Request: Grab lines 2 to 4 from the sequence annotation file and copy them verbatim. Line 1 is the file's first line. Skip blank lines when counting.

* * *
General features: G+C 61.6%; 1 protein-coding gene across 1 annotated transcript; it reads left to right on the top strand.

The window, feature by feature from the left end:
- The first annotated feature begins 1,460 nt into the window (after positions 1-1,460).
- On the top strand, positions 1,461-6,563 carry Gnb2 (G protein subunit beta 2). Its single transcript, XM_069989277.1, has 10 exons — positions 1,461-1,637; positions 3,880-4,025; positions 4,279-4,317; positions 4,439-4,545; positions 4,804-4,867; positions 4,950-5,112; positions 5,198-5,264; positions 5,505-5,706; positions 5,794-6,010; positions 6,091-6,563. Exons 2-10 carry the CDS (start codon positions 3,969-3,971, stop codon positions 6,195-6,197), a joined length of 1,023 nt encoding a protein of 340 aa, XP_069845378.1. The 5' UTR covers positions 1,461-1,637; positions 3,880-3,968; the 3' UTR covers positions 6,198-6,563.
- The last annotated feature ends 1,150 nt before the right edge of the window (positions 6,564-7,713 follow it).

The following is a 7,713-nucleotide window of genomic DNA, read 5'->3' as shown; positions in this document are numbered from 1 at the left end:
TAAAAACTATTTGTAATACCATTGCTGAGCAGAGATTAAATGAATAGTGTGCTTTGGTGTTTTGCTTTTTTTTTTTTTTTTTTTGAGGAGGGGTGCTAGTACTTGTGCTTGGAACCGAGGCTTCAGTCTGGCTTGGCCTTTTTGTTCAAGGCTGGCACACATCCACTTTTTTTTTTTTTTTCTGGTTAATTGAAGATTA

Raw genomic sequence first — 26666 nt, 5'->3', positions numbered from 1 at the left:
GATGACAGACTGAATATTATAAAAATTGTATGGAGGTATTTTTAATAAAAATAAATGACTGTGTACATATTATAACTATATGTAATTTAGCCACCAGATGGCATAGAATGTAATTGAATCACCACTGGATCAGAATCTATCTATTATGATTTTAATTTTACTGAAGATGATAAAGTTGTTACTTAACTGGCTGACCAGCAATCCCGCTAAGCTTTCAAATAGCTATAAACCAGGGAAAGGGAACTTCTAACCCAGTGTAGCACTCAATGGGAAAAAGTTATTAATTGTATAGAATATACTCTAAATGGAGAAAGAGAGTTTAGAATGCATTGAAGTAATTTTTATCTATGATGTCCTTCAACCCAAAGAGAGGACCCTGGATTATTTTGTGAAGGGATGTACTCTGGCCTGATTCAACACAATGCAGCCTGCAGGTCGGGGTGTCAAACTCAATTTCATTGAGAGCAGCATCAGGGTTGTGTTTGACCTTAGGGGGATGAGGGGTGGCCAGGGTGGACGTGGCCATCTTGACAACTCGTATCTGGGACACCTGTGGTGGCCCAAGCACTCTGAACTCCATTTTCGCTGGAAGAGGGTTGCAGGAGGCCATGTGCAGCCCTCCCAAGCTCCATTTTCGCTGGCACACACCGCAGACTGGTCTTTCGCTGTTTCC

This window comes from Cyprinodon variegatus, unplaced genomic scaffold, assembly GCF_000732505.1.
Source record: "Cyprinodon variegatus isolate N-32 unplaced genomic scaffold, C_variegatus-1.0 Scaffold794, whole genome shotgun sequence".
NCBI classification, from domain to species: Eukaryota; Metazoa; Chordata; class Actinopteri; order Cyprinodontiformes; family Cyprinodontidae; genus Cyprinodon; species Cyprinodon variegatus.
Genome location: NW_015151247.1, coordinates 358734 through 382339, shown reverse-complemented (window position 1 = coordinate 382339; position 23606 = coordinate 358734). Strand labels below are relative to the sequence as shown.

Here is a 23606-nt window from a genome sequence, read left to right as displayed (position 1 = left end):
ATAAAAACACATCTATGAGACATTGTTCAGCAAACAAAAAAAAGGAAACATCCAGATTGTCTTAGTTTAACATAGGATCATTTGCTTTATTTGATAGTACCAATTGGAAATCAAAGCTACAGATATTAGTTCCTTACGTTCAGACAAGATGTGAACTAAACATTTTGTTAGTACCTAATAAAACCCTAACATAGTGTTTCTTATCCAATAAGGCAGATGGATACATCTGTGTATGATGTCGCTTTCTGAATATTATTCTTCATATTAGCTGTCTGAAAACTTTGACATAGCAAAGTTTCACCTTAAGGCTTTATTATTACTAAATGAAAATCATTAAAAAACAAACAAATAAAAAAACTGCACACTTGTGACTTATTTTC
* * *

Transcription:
The window, feature by feature from the left end:
- The first annotated feature begins 1,460 nt into the window (after positions 1-1,460).
- On the top strand, positions 1,461-6,563 carry Gnb2 (G protein subunit beta 2). Its single transcript, XM_069989277.1, has 10 exons — positions 1,461-1,637; positions 3,880-4,025; positions 4,279-4,317; positions 4,439-4,545; positions 4,804-4,867; positions 4,950-5,112; positions 5,198-5,264; positions 5,505-5,706; positions 5,794-6,010; positions 6,091-6,563. Exons 2-10 carry the CDS (start codon positions 3,969-3,971, stop codon positions 6,195-6,197), a joined length of 1,023 nt encoding a protein of 340 aa, XP_069845378.1. The 5' UTR covers positions 1,461-1,637; positions 3,880-3,968; the 3' UTR covers positions 6,198-6,563.